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Walt Whitman is a poet of contexts. His poetic practice was one of observing, absorbing, and then reflecting the world around him. Walt Whitman in Context provides brief, provocative explorations of thirty-eight different contexts - geographic, literary, cultural, and political - through which to engage Whitman's life and work. Written by distinguished scholars of Whitman and nineteenth-century American literature and culture, this collection synthesizes scholarly and historical sources and brings together new readings and original research.
Category: Literary Criticism

American Literature In Transition 1910 1920

Author : Mark W. Van Wienen
ISBN : 9781108548595
Genre : Literary Criticism
File Size : 25.25 MB
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American Literature in Transition, 1910–1920 offers provocative new readings of authors whose innovations are recognized as inaugurating Modernism in US letters, including Robert Frost, Willa Cather, T. S. Eliot, Ezra Pound, Gertrude Stein, H. D., and Marianne Moore. Gathering the voices of both new and established scholars, the volume also reflects the diversity and contradictions of US literature of the 1910s. 'Literature' itself is construed variously, leading to explorations of jazz, the movies, and political writing as well as little magazines, lantern slides, and sports reportage. One section of thematic essays cuts across genre boundaries. Another section oriented to formats drills deeply into the workings of specific media, genres, or forms. Essays on institutions conclude the collection, although a critical mass of contributors throughout explore long-term literary and cultural trends - where political repression, race prejudice, war, and counterrevolution are no less prominent than experimentation, progress, and egalitarianism.
Category: Literary Criticism

Walt Whitman S America

Author : David S. Reynolds
ISBN : 9780307761927
Genre : Biography & Autobiography
File Size : 65.57 MB
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Winner of the Bancroft Prize and the Ambassador Book Award and Finalist for the National for the Book Critics Circle Award In his poetry Walt Whitman set out to encompass all of America and in so doing heal its deepening divisions. This magisterial biography demonstrates the epic scale of his achievement, as well as the dreams and anxieties that impelled it, for it places the poet securely within the political and cultural context of his age. Combing through the full range of Whitman's writing, David Reynolds shows how Whitman gathered inspiration from every stratum of nineteenth-century American life: the convulsions of slavery and depression; the raffish dandyism of the Bowery "b'hoys"; the exuberant rhetoric of actors, orators, and divines. We see how Whitman reconciled his own sexuality with contemporary social mores and how his energetic courtship of the public presaged the vogues of advertising and celebrity. Brilliantly researched, captivatingly told, Walt Whitman's America is a triumphant work of scholarship that breathes new life into the biographical genre.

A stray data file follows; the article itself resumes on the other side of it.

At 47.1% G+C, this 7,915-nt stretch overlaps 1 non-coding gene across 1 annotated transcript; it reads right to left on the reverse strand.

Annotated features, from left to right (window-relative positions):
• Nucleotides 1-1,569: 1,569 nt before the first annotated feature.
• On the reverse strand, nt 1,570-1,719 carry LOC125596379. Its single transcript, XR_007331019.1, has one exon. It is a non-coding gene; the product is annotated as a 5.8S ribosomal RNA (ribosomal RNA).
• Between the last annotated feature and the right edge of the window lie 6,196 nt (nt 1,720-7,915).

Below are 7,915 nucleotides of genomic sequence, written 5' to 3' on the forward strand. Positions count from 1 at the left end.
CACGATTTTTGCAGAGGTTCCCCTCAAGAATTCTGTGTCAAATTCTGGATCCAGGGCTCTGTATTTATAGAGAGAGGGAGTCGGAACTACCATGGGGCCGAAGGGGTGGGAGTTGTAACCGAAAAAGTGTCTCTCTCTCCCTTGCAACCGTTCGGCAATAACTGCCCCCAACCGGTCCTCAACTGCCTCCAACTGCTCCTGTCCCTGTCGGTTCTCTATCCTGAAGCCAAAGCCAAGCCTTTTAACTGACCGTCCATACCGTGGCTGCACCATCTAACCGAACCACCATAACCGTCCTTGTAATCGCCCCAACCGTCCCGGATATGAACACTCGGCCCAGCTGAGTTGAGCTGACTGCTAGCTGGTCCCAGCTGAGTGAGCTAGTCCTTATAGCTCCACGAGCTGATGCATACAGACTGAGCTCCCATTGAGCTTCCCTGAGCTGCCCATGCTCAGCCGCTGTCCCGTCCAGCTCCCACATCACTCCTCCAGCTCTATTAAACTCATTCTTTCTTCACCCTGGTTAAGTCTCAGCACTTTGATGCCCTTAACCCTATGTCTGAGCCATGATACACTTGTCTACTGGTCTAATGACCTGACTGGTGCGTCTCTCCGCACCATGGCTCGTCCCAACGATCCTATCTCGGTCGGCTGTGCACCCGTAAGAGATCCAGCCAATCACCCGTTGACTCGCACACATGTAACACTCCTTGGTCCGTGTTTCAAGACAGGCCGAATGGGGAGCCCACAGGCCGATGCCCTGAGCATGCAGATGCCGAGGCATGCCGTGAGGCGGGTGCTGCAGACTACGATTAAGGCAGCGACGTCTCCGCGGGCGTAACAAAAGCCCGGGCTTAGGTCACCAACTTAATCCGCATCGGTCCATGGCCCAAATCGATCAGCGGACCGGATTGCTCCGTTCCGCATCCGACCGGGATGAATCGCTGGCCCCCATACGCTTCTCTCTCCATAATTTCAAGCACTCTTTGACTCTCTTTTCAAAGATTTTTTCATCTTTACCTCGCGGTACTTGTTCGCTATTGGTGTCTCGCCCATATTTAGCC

Category: Biography & Autobiography

With Walt Whitman In Camden

Author : Horace Traubel
ISBN : HARVARD:32044018762260
Genre : Authors, American
File Size : 49.81 MB
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Category: Authors, American

Edgar Huntly Or Memoirs Of A Sleep Walker

Author : Charles Brockden Brown
ISBN : 9781101221730
Genre : Fiction
File Size : 70.23 MB
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One of the first American Gothic novels, Edgar Huntly (1787) mirrors the social and political temperaments of the postrevolutionary United States. For more than seventy years, Penguin has been the leading publisher of classic literature in the English-speaking world. With more than 1,700 titles, Penguin Classics represents a global bookshelf of the best works throughout history and across genres and disciplines. Readers trust the series to provide authoritative texts enhanced by introductions and notes by distinguished scholars and contemporary authors, as well as up-to-date translations by award-winning translators. From the Trade Paperback edition.
Category: Fiction

Conserving Walt Whitman S Fame

Author : Gary Schmidgall
ISBN : 9781609380021
Genre : Literary Criticism
File Size : 47.51 MB
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It is now difficult to imagine that, in the years before Whitman's death in 1892, there was real doubt in the minds of Whitman and his literary circle whether Leaves of Grass would achieve lasting fame. Much of the critical commentary in the first decade after his burial in Camden was as negative as that in Boston's Christian Register, which spoke of Whitman as someone who “succeeded in writing a mass of trash without form, rhythm, or vitality.”That the balance finally tipped toward admiration, culminating in Whitman's acceptance into the literary canon, was due substantially to the unflagging labor of Horace Traubel, famous for his nine volumes of Whitman conversations but less well known for his provocative monthly journal of socialist politics and avant-garde culture, the Conservator.Conserving Walt Whitman's Fame offers a generous selection from the enormous trove of Whitman-related materials that Traubel included in the 352 issues of the Conservator. Among the revelatory, perceptive, and often entertaining items presented here are the most illuminating of the Conservator's more than 150 topical essays on Whitman and memoirs by many of his friends and literary cohorts that shed new light on the poet, his work, and his critical reception. Also important is the richer understanding these pages afford of Horace Traubel's own sophisticated, deeply humane, and feisty views of America.
Category: Literary Criticism